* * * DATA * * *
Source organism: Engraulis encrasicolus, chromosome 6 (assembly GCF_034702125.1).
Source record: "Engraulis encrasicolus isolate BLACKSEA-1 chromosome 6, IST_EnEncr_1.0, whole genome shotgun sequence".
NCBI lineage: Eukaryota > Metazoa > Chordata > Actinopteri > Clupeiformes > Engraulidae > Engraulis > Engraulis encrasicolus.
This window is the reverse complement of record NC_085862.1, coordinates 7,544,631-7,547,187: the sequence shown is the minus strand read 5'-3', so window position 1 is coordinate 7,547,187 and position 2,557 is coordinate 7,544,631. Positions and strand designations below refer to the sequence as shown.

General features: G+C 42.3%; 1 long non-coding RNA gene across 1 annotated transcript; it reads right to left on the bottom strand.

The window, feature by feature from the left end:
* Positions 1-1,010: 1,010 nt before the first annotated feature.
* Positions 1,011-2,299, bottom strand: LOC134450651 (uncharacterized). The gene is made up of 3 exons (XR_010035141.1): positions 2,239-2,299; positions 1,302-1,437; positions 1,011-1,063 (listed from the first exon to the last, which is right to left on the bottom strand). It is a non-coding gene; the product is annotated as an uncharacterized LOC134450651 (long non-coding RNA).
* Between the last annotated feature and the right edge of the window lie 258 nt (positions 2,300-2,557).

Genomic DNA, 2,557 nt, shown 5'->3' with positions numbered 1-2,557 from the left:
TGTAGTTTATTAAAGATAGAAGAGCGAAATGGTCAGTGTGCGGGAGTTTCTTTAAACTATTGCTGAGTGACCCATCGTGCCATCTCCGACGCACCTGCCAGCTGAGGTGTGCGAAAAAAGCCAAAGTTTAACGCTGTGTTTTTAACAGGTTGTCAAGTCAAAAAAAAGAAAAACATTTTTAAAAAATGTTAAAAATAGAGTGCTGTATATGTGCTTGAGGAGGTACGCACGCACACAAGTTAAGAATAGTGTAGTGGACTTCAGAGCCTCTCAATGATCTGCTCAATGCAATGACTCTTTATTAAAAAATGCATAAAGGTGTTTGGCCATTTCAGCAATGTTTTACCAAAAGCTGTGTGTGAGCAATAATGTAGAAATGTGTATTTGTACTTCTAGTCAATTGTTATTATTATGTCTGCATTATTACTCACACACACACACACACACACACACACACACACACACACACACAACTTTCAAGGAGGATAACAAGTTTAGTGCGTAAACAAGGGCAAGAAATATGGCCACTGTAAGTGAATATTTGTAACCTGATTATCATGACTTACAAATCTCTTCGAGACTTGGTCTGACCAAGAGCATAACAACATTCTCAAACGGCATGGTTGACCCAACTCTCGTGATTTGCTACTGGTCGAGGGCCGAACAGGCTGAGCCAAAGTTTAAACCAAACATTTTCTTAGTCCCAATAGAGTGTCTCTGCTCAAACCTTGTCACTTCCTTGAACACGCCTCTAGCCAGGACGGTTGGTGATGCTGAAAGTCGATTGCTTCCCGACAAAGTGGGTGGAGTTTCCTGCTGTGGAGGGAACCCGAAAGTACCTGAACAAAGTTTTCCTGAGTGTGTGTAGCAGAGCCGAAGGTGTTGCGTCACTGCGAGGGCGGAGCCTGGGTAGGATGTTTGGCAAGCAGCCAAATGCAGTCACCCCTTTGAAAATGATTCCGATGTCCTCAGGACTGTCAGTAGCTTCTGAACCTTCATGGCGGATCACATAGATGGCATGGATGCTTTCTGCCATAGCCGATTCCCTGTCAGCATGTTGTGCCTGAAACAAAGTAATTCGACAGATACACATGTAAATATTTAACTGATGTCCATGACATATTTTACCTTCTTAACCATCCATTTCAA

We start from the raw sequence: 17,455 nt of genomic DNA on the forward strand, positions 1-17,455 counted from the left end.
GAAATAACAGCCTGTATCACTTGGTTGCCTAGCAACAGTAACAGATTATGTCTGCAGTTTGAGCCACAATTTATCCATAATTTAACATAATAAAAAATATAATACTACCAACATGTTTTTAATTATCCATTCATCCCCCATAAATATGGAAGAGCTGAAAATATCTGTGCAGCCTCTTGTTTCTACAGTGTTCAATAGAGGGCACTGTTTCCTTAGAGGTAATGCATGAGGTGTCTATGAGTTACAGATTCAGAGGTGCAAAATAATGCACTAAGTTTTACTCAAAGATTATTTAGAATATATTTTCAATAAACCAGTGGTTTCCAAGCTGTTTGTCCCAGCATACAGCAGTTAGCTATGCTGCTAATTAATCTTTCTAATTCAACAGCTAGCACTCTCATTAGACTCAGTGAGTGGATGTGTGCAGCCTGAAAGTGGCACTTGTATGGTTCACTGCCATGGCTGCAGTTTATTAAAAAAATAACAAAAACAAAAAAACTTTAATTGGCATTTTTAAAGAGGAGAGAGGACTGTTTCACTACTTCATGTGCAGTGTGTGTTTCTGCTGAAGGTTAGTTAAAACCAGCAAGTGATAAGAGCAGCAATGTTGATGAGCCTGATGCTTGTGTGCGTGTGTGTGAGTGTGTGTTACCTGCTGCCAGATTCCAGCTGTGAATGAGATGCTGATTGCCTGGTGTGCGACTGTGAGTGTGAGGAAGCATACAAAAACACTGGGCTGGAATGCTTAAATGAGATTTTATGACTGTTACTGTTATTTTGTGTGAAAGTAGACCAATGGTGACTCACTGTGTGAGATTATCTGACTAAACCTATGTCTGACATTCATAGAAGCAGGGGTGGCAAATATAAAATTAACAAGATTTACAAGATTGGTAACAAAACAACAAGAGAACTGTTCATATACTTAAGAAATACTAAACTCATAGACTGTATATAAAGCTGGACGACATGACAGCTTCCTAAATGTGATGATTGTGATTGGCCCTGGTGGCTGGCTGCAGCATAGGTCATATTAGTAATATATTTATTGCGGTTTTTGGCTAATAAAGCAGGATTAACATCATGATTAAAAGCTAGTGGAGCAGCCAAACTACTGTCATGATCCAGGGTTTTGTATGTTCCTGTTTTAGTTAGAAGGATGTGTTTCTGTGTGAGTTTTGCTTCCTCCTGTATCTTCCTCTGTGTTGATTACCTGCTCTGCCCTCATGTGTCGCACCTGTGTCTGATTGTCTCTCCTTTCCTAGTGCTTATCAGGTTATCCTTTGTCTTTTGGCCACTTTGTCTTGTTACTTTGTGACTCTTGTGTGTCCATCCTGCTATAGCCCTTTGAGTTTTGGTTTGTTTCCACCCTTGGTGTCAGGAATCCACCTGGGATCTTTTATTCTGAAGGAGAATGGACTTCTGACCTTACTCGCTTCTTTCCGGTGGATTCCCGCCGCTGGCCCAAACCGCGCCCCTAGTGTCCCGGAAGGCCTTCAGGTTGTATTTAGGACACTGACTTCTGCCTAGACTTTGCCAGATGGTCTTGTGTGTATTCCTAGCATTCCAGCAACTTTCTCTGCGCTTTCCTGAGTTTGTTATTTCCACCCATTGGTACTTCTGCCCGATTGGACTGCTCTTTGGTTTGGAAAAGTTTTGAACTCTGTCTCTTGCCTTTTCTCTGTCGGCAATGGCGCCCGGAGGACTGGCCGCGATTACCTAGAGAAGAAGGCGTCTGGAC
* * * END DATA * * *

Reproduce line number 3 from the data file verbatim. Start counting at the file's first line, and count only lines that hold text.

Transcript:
NCBI lineage: Eukaryota > Metazoa > Chordata > Actinopteri > Clupeiformes > Engraulidae > Engraulis > Engraulis encrasicolus.